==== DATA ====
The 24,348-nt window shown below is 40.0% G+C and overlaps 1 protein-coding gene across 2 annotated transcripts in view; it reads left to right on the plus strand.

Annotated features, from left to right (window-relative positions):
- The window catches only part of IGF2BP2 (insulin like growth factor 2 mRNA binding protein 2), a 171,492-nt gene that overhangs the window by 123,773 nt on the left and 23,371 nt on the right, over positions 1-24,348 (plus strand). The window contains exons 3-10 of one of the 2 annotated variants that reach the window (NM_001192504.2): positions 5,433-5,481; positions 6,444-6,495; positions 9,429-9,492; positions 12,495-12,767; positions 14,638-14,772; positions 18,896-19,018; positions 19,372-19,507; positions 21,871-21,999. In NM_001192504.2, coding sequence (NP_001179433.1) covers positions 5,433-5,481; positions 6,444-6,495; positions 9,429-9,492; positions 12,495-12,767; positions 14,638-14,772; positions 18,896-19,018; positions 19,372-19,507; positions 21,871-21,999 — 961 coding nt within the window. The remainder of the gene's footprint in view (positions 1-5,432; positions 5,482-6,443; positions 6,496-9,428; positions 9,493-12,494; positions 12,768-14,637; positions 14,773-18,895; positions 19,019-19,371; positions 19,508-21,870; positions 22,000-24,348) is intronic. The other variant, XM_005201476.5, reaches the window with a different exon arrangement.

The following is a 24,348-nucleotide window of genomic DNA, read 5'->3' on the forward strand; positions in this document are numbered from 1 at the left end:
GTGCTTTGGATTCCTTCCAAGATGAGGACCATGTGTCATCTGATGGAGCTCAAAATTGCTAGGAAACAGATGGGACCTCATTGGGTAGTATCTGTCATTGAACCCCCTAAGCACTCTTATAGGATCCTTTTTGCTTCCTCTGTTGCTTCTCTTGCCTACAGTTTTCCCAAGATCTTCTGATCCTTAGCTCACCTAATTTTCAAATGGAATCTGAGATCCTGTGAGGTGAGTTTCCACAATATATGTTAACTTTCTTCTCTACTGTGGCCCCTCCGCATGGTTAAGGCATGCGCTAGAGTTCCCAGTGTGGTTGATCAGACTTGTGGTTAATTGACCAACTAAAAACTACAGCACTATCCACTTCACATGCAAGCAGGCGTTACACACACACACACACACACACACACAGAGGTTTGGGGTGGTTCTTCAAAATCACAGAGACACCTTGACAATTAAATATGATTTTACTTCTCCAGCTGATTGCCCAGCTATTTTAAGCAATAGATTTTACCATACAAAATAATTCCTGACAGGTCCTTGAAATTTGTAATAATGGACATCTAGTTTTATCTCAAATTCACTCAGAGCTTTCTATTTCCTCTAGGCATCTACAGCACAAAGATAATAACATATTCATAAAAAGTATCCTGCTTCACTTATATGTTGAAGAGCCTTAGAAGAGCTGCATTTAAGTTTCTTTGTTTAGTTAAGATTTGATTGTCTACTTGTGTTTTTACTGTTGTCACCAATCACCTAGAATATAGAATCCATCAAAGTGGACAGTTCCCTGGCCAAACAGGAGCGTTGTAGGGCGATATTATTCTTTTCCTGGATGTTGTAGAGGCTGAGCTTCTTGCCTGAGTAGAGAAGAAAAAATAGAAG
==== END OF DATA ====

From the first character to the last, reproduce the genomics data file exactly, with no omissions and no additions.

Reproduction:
The 24,348-nt window shown below is 40.0% G+C and overlaps 1 protein-coding gene across 2 annotated transcripts in view; it reads left to right on the plus strand.

Annotated features, from left to right (window-relative positions):
- The window catches only part of IGF2BP2 (insulin like growth factor 2 mRNA binding protein 2), a 171,492-nt gene that overhangs the window by 123,773 nt on the left and 23,371 nt on the right, over positions 1-24,348 (plus strand). The window contains exons 3-10 of one of the 2 annotated variants that reach the window (NM_001192504.2): positions 5,433-5,481; positions 6,444-6,495; positions 9,429-9,492; positions 12,495-12,767; positions 14,638-14,772; positions 18,896-19,018; positions 19,372-19,507; positions 21,871-21,999. In NM_001192504.2, coding sequence (NP_001179433.1) covers positions 5,433-5,481; positions 6,444-6,495; positions 9,429-9,492; positions 12,495-12,767; positions 14,638-14,772; positions 18,896-19,018; positions 19,372-19,507; positions 21,871-21,999 — 961 coding nt within the window. The remainder of the gene's footprint in view (positions 1-5,432; positions 5,482-6,443; positions 6,496-9,428; positions 9,493-12,494; positions 12,768-14,637; positions 14,773-18,895; positions 19,019-19,371; positions 19,508-21,870; positions 22,000-24,348) is intronic. The other variant, XM_005201476.5, reaches the window with a different exon arrangement.

The following is a 24,348-nucleotide window of genomic DNA, read 5'->3' on the forward strand; positions in this document are numbered from 1 at the left end:
GTGCTTTGGATTCCTTCCAAGATGAGGACCATGTGTCATCTGATGGAGCTCAAAATTGCTAGGAAACAGATGGGACCTCATTGGGTAGTATCTGTCATTGAACCCCCTAAGCACTCTTATAGGATCCTTTTTGCTTCCTCTGTTGCTTCTCTTGCCTACAGTTTTCCCAAGATCTTCTGATCCTTAGCTCACCTAATTTTCAAATGGAATCTGAGATCCTGTGAGGTGAGTTTCCACAATATATGTTAACTTTCTTCTCTACTGTGGCCCCTCCGCATGGTTAAGGCATGCGCTAGAGTTCCCAGTGTGGTTGATCAGACTTGTGGTTAATTGACCAACTAAAAACTACAGCACTATCCACTTCACATGCAAGCAGGCGTTACACACACACACACACACACACACACAGAGGTTTGGGGTGGTTCTTCAAAATCACAGAGACACCTTGACAATTAAATATGATTTTACTTCTCCAGCTGATTGCCCAGCTATTTTAAGCAATAGATTTTACCATACAAAATAATTCCTGACAGGTCCTTGAAATTTGTAATAATGGACATCTAGTTTTATCTCAAATTCACTCAGAGCTTTCTATTTCCTCTAGGCATCTACAGCACAAAGATAATAACATATTCATAAAAAGTATCCTGCTTCACTTATATGTTGAAGAGCCTTAGAAGAGCTGCATTTAAGTTTCTTTGTTTAGTTAAGATTTGATTGTCTACTTGTGTTTTTACTGTTGTCACCAATCACCTAGAATATAGAATCCATCAAAGTGGACAGTTCCCTGGCCAAACAGGAGCGTTGTAGGGCGATATTATTCTTTTCCTGGATGTTGTAGAGGCTGAGCTTCTTGCCTGAGTAGAGAAGAAAAAATAGAAG